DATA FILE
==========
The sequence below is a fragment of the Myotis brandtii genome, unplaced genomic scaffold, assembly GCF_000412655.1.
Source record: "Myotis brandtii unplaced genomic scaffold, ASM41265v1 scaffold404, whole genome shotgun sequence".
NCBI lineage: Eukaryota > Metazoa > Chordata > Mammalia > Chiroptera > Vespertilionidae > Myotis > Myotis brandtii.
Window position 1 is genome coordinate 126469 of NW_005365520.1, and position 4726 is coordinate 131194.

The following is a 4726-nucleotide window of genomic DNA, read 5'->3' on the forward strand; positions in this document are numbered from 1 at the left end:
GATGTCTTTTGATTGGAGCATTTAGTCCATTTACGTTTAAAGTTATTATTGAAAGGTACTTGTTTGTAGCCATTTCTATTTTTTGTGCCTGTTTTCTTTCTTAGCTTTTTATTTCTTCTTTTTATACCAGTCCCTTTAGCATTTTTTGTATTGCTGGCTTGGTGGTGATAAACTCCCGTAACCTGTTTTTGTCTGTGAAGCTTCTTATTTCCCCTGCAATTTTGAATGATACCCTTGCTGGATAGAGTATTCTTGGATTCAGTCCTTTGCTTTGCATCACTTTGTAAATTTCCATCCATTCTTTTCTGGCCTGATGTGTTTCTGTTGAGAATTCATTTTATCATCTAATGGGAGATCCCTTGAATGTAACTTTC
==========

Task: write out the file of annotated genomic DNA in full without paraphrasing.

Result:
The sequence below is a fragment of the Myotis brandtii genome, unplaced genomic scaffold, assembly GCF_000412655.1.
Source record: "Myotis brandtii unplaced genomic scaffold, ASM41265v1 scaffold404, whole genome shotgun sequence".
NCBI lineage: Eukaryota > Metazoa > Chordata > Mammalia > Chiroptera > Vespertilionidae > Myotis > Myotis brandtii.
Window position 1 is genome coordinate 126469 of NW_005365520.1, and position 4726 is coordinate 131194.

The following is a 4726-nucleotide window of genomic DNA, read 5'->3' on the forward strand; positions in this document are numbered from 1 at the left end:
GATGTCTTTTGATTGGAGCATTTAGTCCATTTACGTTTAAAGTTATTATTGAAAGGTACTTGTTTGTAGCCATTTCTATTTTTTGTGCCTGTTTTCTTTCTTAGCTTTTTATTTCTTCTTTTTATACCAGTCCCTTTAGCATTTTTTGTATTGCTGGCTTGGTGGTGATAAACTCCCGTAACCTGTTTTTGTCTGTGAAGCTTCTTATTTCCCCTGCAATTTTGAATGATACCCTTGCTGGATAGAGTATTCTTGGATTCAGTCCTTTGCTTTGCATCACTTTGTAAATTTCCATCCATTCTTTTCTGGCCTGATGTGTTTCTGTTGAGAATTCATTTTATCATCTAATGGGAGATCCCTTGAATGTAACTTTC